If you’ve had an account breached or guilty of reusing passwords you will find yourself needing to know what other accounts you signed up for so you can change the passwords to them too.
The problem you’ll run into is that there is not one place that stores all the usernames or emails you used for all online accounts.
To find all the online accounts you’ve signed up for will require a little work but it’s not that hard.
You’ll Need A Password Manager Or Notebook
Every account needs a unique password and to make this easy, I highly recommend getting a password manager.
If you refuse to use a password manager or don’t want to set one up now, then check out my post here about creating unique passwords. Write these passwords in a notebook; do not store them in a text file on your computer.
Note: If you don’t trust password managers I have something that might help you get over that fear here.
What To Do First
The very first thing you need to do is change your email password.
Your email acts as the central hub to reset other passwords. If we don’t secure that now you’ll just be spinning your wheels.
After you give your email accounts a unique password start changing the passwords to your bank accounts and anything that you know off the top of your head that has money attached to it.
Check your credit or debit card transactions to see what online accounts take money from you and change their passwords. I know it may seem odd that someone will want to steal your Netflix account but trust me there is money to be made from it.
Check Your Browser
If you usually let your web browser store your passwords, you can easily see those passwords. The list of usernames and passwords in your browser sure does make it easy to know what accounts you have and which ones to change.
Remember, every account needs to have a unique password.
Here is how to see your passwords in
Search Your Email
The best way to see what accounts you’ve signed up for is to search your emails.
Searching for these words will reveal the many accounts you’ve created.
- log in
- free trial
- Search your username
I have the most success with searching “welcome” and “unsubscribe” as that is the most common wording these sites like to use.
Do You Have A Gmail Account?
If you have a Gmail, Google, or YouTube account you can go to myactivity.google.com and search your past history.
You can see what sites you searched for and what you’ve signed up for. You could even search for the words in the last section and find accounts you’ve forgotten about.
Check For Breaches
If you haven’t done so already check https://haveibeenpwned.com/ to see if you’re in any known breaches.
If you’re in any breaches, they’ll let you know which ones so you can start to change passwords on those sites.
There is a website that will let you know if a username is already taken for most major sites.
This site is https://knowem.com/.
Enter a username you’ve used before, and it will let you know if it’s taken or not. If it’s taken, then you know which accounts you should try to log into and change the passwords.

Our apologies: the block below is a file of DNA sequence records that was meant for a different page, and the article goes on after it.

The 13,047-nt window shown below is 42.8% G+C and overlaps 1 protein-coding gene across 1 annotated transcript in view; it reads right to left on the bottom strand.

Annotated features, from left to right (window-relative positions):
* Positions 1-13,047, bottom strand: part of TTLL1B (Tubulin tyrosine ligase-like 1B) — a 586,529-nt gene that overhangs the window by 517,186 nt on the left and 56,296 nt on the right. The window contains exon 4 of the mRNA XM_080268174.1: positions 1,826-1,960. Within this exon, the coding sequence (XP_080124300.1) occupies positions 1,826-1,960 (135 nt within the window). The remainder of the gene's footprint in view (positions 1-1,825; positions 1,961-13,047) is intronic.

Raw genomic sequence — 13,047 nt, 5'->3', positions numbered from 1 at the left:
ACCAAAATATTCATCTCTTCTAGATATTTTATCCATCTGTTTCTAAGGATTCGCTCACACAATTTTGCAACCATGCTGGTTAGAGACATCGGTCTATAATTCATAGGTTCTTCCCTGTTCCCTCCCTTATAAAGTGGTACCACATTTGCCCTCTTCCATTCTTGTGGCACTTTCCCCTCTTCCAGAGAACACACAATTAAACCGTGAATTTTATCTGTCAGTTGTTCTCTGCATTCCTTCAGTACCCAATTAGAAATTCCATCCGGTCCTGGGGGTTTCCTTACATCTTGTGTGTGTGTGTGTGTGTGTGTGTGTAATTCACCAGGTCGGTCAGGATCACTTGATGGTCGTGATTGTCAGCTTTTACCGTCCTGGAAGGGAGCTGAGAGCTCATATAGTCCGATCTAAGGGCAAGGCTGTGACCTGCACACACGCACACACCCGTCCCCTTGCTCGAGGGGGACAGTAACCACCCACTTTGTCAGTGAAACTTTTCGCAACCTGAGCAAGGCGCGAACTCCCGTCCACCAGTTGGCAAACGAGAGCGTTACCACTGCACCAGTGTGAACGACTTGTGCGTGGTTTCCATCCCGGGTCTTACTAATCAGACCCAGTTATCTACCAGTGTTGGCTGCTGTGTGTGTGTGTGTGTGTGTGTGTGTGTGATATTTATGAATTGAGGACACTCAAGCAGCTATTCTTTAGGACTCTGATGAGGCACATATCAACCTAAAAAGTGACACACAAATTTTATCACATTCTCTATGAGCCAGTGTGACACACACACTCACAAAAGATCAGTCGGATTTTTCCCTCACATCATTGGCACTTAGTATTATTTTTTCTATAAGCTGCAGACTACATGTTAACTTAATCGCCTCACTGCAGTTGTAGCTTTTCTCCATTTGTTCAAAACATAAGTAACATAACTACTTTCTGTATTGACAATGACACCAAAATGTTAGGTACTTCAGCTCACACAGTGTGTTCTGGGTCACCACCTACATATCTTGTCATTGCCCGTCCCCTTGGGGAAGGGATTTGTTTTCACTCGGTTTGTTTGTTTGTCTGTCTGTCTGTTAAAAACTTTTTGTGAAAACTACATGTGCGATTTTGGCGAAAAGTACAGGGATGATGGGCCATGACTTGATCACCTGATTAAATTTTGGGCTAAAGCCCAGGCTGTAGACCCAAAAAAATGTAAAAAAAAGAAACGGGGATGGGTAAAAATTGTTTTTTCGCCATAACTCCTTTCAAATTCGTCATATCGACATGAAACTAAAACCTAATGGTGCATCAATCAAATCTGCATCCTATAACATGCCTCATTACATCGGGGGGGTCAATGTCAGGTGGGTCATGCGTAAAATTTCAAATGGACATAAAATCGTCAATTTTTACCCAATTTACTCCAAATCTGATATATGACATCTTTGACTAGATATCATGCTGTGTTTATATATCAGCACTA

Keep in mind that other people may have used the same username as you.
One of the best options you have is to search Google.
Search in “quotes” your username or email you have used before. Google will show you all the things it has in its index relating to your username or email. It’s essential to use the quotes as that tells Google only to show you the exact match.
Don’t stop at Google, check out Bing.com too. Both index things differently and Bing could show you something that Google left out.
Feel free to search your name in quotes too. You’ll be amazed by how much stuff about you exist on the internet.
Here is a list of the websites that list the top sites in the world. Go through the list to see if you remember having an account and get to changing those passwords!
Another option is https://backgroundchecks.org/justdeleteme/. They not only have a massive list of websites that you may have signed up for but also show you ways to remove your account.
What To Avoid
Avoid the services that require you to let them have access to your email account so they can delete accounts for you. Many of these services don’t do what they claim to do and even worse sell your info.
You’re going to need to do all of this manually. I know it’s not fun but carve out an afternoon to do this once, and you’ll never have to worry about it again.
Why Not Start Over From Scratch?
Many of the email providers don’t recycle email addresses. So if you delete your email account, no one can ever use it again.
Starting fresh is an option, but it’s not one that I recommend. There is always the chance you forgotten that one account that used that email address. If you can’t access that email account ever again you might not be able to get other accounts back as well.
A better option is to change that email password to something super complex that you store in your password manager. When, not if, you ever need to get back into that account you can.
Need A Password Manager?
Here is our picks for password managers.
1. 1Password - Best all-around.
2. Bitwarden - Best free option.
3. Dashlane* - Best for new users as it holds your hands more.
4. Roboform* - Featured packed and been around the longest plus a free option. The only one with a bookmark manager which I've found useful lately.
*May receive a commission.